There is no change to three decimal places in the two chosen scenarios.

A slight increase of 0.08 in the third.

i.e. it almost never is 4.

Pick a ball from each of three bags.

If they are of the same color, ignore the other two bags and proceed as previously described.

If they are 2-1, draw a ball from a 4th bag and proceed as previously described.

This should boost the overall average.

I might compute it later.

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The simulation had a counting error

Describing the algorithm as it was simulated:

  1. Draw a ball from each of three bags. If the split is 3-0, place those three bags first.
  2. If the split is 2-1, draw a ball from a 4th bag.
  • If the split is 3-1, place the three majority color bags first and the minority color bag last
  • If the split is 2-2, draw a ball from the 5th bag. Place the three majority color bags first.

We now have drawn 3 [3-0], 4 [3-1] or 5 [3-2] balls, and used the result to order the bags for further drawing.

Starting with the first bag,

Draw balls until the bag is empty or a minority color ball is drawn. Move to next bag.

Continue until 10 balls are drawn.

Result: 6.89 balls of one color

If we initially draw 4 or 5 balls to order the bags, we get 6.82 balls of one color

If we initially draw 5 balls to order the bags, we bet 6.40 balls of one color.

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Just a though:

When taking from the first three bags if it:

3 - 0 we would ignore the forth bag.

but if

it 2 - 1 then we should swop the odd colour bag with the forth bag.

Then we take one from each again

if its 3-0 then disguard the last bad (would have be the forth)

if is 2-1 then disguard the bag with the wrong colour)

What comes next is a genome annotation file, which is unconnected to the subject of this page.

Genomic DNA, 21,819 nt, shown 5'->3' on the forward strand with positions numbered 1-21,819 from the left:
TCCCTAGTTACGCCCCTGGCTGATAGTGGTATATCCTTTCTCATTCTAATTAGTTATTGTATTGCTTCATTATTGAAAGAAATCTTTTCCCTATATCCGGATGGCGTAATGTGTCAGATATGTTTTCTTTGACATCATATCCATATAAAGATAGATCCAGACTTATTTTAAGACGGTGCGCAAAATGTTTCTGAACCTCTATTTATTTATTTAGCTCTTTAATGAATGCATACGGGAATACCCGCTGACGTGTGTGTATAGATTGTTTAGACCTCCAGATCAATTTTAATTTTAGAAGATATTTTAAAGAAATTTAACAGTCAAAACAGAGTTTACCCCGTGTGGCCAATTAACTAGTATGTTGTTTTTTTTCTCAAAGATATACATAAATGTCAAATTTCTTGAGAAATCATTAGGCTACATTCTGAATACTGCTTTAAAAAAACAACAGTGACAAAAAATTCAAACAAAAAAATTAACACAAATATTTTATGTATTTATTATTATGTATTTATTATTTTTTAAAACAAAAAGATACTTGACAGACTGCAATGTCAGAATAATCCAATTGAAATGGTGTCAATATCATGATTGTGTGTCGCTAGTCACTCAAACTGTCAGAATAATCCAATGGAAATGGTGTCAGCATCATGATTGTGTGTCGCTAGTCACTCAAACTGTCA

if its 1-2 then disguard the two bags with the wrong colour.

If we have one bag left by now, take the two remaining balls, and take one for each of the other two bag.

If we have two bags the take two from each bag.

(I am rushing here, hope i didnt make a mistake, i haven't worked out the results yet, but i think this would be the best play.)

I will get back later, to look more closerly at it.

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i did the worst strategy i could think of and still got a decent result.

pick from the same bag untill ether the bag runs out or you have the same number of red/blue.

wash rinse repeat.

this gives me roughly 6.3 on average. although short of bonanova's solution by a fair amount, roughly 10%, i'm surpized it did as well as this.

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Perpetuating the puzzle propagation:

There are 5 bags, of which one contains 4 blue balls, one contains 3 blue balls and 1 red ball, one contains 2 blue balls and 2 red balls, one contains 1 blue ball and 3 red balls, and the last contains 4 red balls. You do not know which bag has which distribution.

You will be allowed 10 draws, each from any bag of your choosing, and your goal is to draw as many of the same colored balls as possible.

What is your play (by which, I am assuming you're a probabilistic optimalist, like me ^_^ )?

Here's a play,

We first need to develop some notations to represent any state of the game. Let Bi represent bag i, where i goes from 1 to 5. Let ci represent the color on the i-th draw, and let mi contain information about which bag was chosen on the i-th draw. For instance, if we choose bag 2 on turn 1 and it turned out that we got a blue ball, then c1 = Blue and m1 = B2. The state of the game at turn i can be represented by